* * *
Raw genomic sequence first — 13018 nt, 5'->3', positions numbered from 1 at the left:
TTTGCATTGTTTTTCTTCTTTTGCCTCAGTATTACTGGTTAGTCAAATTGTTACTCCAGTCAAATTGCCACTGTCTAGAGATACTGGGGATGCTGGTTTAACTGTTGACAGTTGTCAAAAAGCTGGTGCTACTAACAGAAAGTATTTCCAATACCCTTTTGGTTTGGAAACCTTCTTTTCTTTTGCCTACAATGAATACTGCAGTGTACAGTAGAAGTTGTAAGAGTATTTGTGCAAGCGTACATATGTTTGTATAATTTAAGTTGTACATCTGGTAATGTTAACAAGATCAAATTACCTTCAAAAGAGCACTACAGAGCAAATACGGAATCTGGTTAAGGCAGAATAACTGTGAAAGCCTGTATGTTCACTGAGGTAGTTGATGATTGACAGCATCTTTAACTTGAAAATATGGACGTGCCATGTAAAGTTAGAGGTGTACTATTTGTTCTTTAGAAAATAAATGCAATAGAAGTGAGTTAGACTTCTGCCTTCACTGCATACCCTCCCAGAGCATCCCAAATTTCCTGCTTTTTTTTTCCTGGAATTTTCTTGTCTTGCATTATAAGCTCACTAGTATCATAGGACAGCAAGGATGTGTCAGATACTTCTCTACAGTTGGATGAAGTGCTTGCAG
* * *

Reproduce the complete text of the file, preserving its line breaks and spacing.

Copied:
Raw genomic sequence first — 13018 nt, 5'->3', positions numbered from 1 at the left:
TTTGCATTGTTTTTCTTCTTTTGCCTCAGTATTACTGGTTAGTCAAATTGTTACTCCAGTCAAATTGCCACTGTCTAGAGATACTGGGGATGCTGGTTTAACTGTTGACAGTTGTCAAAAAGCTGGTGCTACTAACAGAAAGTATTTCCAATACCCTTTTGGTTTGGAAACCTTCTTTTCTTTTGCCTACAATGAATACTGCAGTGTACAGTAGAAGTTGTAAGAGTATTTGTGCAAGCGTACATATGTTTGTATAATTTAAGTTGTACATCTGGTAATGTTAACAAGATCAAATTACCTTCAAAAGAGCACTACAGAGCAAATACGGAATCTGGTTAAGGCAGAATAACTGTGAAAGCCTGTATGTTCACTGAGGTAGTTGATGATTGACAGCATCTTTAACTTGAAAATATGGACGTGCCATGTAAAGTTAGAGGTGTACTATTTGTTCTTTAGAAAATAAATGCAATAGAAGTGAGTTAGACTTCTGCCTTCACTGCATACCCTCCCAGAGCATCCCAAATTTCCTGCTTTTTTTTTCCTGGAATTTTCTTGTCTTGCATTATAAGCTCACTAGTATCATAGGACAGCAAGGATGTGTCAGATACTTCTCTACAGTTGGATGAAGTGCTTGCAG